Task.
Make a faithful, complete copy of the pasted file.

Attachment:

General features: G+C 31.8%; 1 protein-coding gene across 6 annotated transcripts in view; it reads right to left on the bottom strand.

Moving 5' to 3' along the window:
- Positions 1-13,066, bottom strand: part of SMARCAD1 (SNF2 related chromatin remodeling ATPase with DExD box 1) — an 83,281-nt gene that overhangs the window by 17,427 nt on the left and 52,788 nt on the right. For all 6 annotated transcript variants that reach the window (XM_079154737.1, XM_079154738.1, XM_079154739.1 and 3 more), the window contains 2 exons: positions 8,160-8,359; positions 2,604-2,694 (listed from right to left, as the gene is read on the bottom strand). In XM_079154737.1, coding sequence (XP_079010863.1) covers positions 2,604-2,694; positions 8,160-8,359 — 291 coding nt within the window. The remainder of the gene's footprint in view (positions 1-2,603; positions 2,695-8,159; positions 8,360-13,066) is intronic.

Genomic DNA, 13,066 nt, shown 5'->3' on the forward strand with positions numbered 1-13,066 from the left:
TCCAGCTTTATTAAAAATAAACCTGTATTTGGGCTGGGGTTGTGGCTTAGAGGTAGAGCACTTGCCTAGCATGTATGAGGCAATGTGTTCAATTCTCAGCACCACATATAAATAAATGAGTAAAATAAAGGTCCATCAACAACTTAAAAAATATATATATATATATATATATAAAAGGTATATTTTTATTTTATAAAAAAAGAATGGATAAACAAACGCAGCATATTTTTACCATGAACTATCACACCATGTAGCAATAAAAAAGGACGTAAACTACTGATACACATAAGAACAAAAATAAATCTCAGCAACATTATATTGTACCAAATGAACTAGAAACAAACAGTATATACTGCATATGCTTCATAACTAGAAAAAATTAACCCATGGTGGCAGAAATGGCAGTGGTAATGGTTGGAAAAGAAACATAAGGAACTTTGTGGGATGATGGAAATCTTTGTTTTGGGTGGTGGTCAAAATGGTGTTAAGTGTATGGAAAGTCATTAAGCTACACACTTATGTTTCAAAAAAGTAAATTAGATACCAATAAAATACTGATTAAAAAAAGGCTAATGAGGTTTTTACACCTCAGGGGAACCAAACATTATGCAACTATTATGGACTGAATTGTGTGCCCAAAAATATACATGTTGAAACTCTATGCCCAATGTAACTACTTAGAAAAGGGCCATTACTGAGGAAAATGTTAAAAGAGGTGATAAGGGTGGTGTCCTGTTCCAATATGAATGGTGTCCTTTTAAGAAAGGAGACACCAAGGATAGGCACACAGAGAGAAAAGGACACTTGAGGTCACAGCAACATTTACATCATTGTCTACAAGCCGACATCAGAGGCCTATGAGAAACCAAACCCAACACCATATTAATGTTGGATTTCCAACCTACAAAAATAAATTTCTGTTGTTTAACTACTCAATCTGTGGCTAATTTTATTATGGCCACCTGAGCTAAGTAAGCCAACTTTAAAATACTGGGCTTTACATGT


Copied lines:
General features: G+C 31.8%; 1 protein-coding gene across 6 annotated transcripts in view; it reads right to left on the bottom strand.

Moving 5' to 3' along the window:
- Positions 1-13,066, bottom strand: part of SMARCAD1 (SNF2 related chromatin remodeling ATPase with DExD box 1) — an 83,281-nt gene that overhangs the window by 17,427 nt on the left and 52,788 nt on the right. For all 6 annotated transcript variants that reach the window (XM_079154737.1, XM_079154738.1, XM_079154739.1 and 3 more), the window contains 2 exons: positions 8,160-8,359; positions 2,604-2,694 (listed from right to left, as the gene is read on the bottom strand). In XM_079154737.1, coding sequence (XP_079010863.1) covers positions 2,604-2,694; positions 8,160-8,359 — 291 coding nt within the window. The remainder of the gene's footprint in view (positions 1-2,603; positions 2,695-8,159; positions 8,360-13,066) is intronic.

Genomic DNA, 13,066 nt, shown 5'->3' on the forward strand with positions numbered 1-13,066 from the left:
TCCAGCTTTATTAAAAATAAACCTGTATTTGGGCTGGGGTTGTGGCTTAGAGGTAGAGCACTTGCCTAGCATGTATGAGGCAATGTGTTCAATTCTCAGCACCACATATAAATAAATGAGTAAAATAAAGGTCCATCAACAACTTAAAAAATATATATATATATATATATATAAAAGGTATATTTTTATTTTATAAAAAAAGAATGGATAAACAAACGCAGCATATTTTTACCATGAACTATCACACCATGTAGCAATAAAAAAGGACGTAAACTACTGATACACATAAGAACAAAAATAAATCTCAGCAACATTATATTGTACCAAATGAACTAGAAACAAACAGTATATACTGCATATGCTTCATAACTAGAAAAAATTAACCCATGGTGGCAGAAATGGCAGTGGTAATGGTTGGAAAAGAAACATAAGGAACTTTGTGGGATGATGGAAATCTTTGTTTTGGGTGGTGGTCAAAATGGTGTTAAGTGTATGGAAAGTCATTAAGCTACACACTTATGTTTCAAAAAAGTAAATTAGATACCAATAAAATACTGATTAAAAAAAGGCTAATGAGGTTTTTACACCTCAGGGGAACCAAACATTATGCAACTATTATGGACTGAATTGTGTGCCCAAAAATATACATGTTGAAACTCTATGCCCAATGTAACTACTTAGAAAAGGGCCATTACTGAGGAAAATGTTAAAAGAGGTGATAAGGGTGGTGTCCTGTTCCAATATGAATGGTGTCCTTTTAAGAAAGGAGACACCAAGGATAGGCACACAGAGAGAAAAGGACACTTGAGGTCACAGCAACATTTACATCATTGTCTACAAGCCGACATCAGAGGCCTATGAGAAACCAAACCCAACACCATATTAATGTTGGATTTCCAACCTACAAAAATAAATTTCTGTTGTTTAACTACTCAATCTGTGGCTAATTTTATTATGGCCACCTGAGCTAAGTAAGCCAACTTTAAAATACTGGGCTTTACATGT